Seven fund ideas to mark seven years of Junior ISAs
JISAs replaced child trust funds, which have now been phased out.
In 2011, the annual contribution limit was £3,000. In this week’s Budget, the government announced the threshold was going up from £4,260 to £4,368 next April.
JISAs come in two forms – cash, and stocks and shares. With both, any income or capital gains are protected from the taxman.
These products continue to grow in popularity with 907,000 accounts opened in 2017/18, up from 794,000 the previous year, according to HMRC figures.
A total of £902m was put into JISAs in 2017/18 (up from £858m the year before), around 57% of which was in cash.
To mark the JISA’s 7th birthday, here are some fund ideas to consider for your kids’ nest egg:
Adrian Lowcock, head of personal investing at Willis Owen:
Lindsell Train Global Equity
The fund is run with a long-term focus on investment performance. The team looks for companies with excellent brands, franchises and unique market positions. The fund is highly concentrated with between 25-30 stocks and trading is very infrequent.
Franklin UK Smaller Cos
The approach is very much one of making long-term investments in companies with attractive risk/reward profiles. The managers are willing to take a contrarian stance when market mispricing creates outstanding investment opportunities. While economic and industry drivers are important considerations, the fund is built from the bottom up, with each stock included in the portfolio on its own merit.
Lazard Emerging Markets
The team focuses on firms with improving financial productivity that haven’t been widely recognised by the market. The investment universe is filtered based on valuations and from that shorter list the analysts carry out detailed research to understand the drivers of a companies’ profitability. They pay particular attention to cash flow and its impact on the balance sheet, and consequently shareholder value.
Top-down risks are also considered, including macroeconomic; political; and environmental, social, and governance factors. These are then factored into the analysts calculations to produce a conservative valuation. This fund run by James Donald requires a long-term investment.
Darius McDermott, managing director of FundCalibre:
Standard Life Investments Global Smaller Companies
This fund is concentrated in 50-60 names, and run by experienced manager Alan Rowsell, with the supportive backing of Aberdeen Standard’s vast resource. Alan identifies smaller companies from all around the globe – including emerging markets – that he believes have the best growth prospects.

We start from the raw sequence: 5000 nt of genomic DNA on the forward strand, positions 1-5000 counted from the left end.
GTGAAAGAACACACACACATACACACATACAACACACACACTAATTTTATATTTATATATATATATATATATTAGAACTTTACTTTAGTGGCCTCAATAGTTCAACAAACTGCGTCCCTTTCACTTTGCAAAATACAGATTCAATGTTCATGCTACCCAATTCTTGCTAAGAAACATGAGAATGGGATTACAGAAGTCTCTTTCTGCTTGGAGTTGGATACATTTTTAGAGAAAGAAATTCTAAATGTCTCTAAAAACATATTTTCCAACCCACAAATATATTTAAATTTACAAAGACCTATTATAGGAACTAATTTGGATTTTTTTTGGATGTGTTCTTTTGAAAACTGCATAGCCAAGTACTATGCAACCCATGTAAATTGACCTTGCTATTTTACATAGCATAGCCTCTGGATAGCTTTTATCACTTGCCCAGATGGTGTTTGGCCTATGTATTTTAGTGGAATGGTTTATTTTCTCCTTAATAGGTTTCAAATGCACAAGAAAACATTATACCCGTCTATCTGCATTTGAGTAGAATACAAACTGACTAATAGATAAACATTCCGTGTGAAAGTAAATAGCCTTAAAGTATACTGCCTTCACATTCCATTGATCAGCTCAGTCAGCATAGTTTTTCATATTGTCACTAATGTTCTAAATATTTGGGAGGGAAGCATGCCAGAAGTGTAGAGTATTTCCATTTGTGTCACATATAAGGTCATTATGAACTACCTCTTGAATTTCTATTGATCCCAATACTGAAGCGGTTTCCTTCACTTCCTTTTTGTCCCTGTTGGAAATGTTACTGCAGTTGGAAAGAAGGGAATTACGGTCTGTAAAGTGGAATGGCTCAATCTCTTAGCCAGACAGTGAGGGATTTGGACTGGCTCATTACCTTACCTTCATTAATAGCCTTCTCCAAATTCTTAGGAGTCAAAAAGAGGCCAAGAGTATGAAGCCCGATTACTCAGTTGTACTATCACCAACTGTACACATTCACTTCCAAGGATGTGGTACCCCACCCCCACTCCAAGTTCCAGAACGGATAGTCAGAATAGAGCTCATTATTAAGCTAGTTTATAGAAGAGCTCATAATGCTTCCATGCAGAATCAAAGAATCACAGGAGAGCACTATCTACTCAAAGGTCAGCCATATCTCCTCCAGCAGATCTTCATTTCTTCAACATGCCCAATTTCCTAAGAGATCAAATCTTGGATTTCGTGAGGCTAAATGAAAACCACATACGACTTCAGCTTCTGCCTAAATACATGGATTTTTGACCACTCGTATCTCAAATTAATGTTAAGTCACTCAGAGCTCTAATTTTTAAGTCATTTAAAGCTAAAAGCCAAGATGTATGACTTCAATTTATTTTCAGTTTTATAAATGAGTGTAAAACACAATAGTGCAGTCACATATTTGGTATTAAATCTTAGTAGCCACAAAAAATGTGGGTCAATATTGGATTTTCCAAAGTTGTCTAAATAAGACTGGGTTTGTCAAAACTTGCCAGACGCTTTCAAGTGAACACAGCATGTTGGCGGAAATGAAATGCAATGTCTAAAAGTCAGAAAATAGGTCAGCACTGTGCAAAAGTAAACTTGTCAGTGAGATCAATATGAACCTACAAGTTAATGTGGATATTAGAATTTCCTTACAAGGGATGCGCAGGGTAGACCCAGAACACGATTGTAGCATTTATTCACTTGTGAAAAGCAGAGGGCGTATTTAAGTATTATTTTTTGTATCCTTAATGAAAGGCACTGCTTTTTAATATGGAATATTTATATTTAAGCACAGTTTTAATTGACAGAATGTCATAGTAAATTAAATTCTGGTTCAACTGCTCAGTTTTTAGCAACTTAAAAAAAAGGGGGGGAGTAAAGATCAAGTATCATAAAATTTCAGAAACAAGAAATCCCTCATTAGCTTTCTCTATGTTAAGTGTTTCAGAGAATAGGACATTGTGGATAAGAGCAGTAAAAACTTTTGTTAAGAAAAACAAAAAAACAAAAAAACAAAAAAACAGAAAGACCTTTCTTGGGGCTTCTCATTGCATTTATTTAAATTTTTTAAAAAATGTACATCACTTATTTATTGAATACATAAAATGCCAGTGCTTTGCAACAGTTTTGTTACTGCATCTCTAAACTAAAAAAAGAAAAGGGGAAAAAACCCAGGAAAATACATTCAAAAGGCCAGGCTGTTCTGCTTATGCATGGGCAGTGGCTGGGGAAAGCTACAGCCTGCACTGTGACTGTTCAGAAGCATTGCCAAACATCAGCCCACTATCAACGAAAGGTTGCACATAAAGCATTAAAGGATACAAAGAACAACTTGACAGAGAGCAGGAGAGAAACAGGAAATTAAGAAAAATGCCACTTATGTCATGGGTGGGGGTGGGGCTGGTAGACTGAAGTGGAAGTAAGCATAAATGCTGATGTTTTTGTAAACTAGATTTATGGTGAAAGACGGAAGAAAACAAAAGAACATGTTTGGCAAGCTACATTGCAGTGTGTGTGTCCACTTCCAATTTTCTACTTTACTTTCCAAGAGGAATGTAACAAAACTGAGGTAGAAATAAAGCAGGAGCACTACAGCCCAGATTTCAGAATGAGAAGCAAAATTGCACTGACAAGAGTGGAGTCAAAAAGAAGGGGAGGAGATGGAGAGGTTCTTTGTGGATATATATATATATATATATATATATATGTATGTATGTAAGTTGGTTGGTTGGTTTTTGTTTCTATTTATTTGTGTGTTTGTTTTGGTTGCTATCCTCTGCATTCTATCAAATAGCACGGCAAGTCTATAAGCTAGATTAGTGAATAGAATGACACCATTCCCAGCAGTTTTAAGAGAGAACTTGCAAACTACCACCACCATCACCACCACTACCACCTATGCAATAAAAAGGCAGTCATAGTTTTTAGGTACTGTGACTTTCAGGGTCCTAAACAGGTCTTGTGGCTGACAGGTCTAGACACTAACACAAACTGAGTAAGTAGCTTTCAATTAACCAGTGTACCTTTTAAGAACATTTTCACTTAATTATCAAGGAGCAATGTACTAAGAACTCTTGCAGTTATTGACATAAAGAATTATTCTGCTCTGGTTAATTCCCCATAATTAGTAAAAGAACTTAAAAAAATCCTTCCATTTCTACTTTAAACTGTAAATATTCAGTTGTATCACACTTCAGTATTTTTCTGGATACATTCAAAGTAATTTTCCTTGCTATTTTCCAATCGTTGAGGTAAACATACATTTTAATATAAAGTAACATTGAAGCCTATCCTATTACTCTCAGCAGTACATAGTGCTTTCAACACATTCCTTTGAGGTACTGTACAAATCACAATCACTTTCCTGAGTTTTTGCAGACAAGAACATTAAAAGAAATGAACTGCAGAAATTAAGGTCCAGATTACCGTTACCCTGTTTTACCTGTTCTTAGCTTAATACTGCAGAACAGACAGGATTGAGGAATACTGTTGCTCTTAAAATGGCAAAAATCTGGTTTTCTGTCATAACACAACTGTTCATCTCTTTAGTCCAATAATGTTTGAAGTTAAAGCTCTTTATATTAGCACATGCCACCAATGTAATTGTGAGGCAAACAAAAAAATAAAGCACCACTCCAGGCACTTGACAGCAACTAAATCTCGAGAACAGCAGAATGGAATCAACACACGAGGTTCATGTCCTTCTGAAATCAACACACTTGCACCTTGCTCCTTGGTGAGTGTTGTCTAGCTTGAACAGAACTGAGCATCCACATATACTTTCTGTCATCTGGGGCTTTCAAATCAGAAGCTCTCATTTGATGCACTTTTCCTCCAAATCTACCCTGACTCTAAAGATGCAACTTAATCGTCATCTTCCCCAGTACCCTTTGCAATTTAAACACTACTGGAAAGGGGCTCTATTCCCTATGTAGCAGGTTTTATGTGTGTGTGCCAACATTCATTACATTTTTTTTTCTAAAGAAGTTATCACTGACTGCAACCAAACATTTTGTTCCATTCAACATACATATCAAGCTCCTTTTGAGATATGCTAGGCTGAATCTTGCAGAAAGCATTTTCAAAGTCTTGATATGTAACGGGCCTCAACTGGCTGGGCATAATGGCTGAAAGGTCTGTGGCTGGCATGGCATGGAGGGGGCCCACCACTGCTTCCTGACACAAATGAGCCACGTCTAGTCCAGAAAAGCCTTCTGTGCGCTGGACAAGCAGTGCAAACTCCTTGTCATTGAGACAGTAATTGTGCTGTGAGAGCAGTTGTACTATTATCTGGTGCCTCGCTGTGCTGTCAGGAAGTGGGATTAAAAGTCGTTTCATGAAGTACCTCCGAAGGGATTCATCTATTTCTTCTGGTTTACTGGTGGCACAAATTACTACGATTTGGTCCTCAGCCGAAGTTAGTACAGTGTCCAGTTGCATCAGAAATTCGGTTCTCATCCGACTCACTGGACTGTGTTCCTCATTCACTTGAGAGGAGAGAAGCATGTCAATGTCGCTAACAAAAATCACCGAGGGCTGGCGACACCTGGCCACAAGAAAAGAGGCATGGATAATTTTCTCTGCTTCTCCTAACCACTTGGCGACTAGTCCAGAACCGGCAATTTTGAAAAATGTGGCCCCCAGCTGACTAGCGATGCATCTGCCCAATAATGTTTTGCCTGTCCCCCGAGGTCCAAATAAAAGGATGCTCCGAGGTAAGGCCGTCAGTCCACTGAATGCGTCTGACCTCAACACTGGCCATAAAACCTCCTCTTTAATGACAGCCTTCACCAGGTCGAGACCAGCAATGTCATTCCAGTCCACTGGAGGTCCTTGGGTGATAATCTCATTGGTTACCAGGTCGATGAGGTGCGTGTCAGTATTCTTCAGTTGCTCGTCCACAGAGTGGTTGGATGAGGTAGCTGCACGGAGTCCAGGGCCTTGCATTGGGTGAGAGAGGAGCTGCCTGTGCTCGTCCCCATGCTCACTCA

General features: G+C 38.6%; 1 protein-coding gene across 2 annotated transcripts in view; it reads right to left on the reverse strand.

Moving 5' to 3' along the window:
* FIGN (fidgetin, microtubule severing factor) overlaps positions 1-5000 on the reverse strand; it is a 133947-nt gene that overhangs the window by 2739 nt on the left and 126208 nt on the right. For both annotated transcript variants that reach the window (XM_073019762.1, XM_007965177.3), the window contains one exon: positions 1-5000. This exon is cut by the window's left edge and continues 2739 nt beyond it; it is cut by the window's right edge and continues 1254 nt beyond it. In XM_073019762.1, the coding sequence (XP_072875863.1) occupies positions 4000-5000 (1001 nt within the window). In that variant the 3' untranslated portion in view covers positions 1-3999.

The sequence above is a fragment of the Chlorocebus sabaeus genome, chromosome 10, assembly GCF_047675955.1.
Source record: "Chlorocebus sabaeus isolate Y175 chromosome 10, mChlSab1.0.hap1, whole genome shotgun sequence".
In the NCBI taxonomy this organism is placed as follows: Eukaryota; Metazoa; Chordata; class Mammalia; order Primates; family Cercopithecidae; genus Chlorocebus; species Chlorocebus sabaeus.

When valuing a company, Alan wants to see what expectations are built into the current price, and identify the drivers that could lead to an increase. Smaller companies tend to be hit harder when markets fall as they have done recently, but we think this could make it an even better entry point into an asset class that tends to outperform over the longer-term.
T. Rowe Price European Smaller Companies
The fund is pan-European, investing around 30% in the UK. Its manager is highly experienced, with a proven track record managing small- and mid-cap portfolios in Europe. The manager looks for high quality, durable franchises with good capital allocation and high standards of corporate governance.
This area of the market is less well covered by analysts generally, which gives the manager plenty of scope to find unloved and undervalued companies. Buying early, or in a contrarian fashion with a long-term view, allows him to compound his winners.
LF Livingbridge UK Micro Cap
This a highly concentrated, high conviction fund that invests in the UK’s very smallest companies. It has been managed by Ken Wotton since its launch in 2009, with the support of the 50-strong specialist team at Livingbridge.
The fund only invests in companies in a select number of sectors where the team have specific expertise. With such a focused fund, both in terms of portfolio size and sectors, there is a considerable amount of risk. However there is the potential for an associated high reward too.
Manager William Lam invests primarily in the shares of companies in Asia and Australasia (excluding Japan) in this concentrated, value-orientated fund. He looks for companies where the market is underestimating earnings growth and stocks are chosen with a three-year investment horizon, to give the share price time to appreciate to a level he believes to be fair value.
The behavioural error of mixing up good business with good investments can often lead to trouble, but William’s very pragmatic approach and flexible strategy is designed to separate these two elements.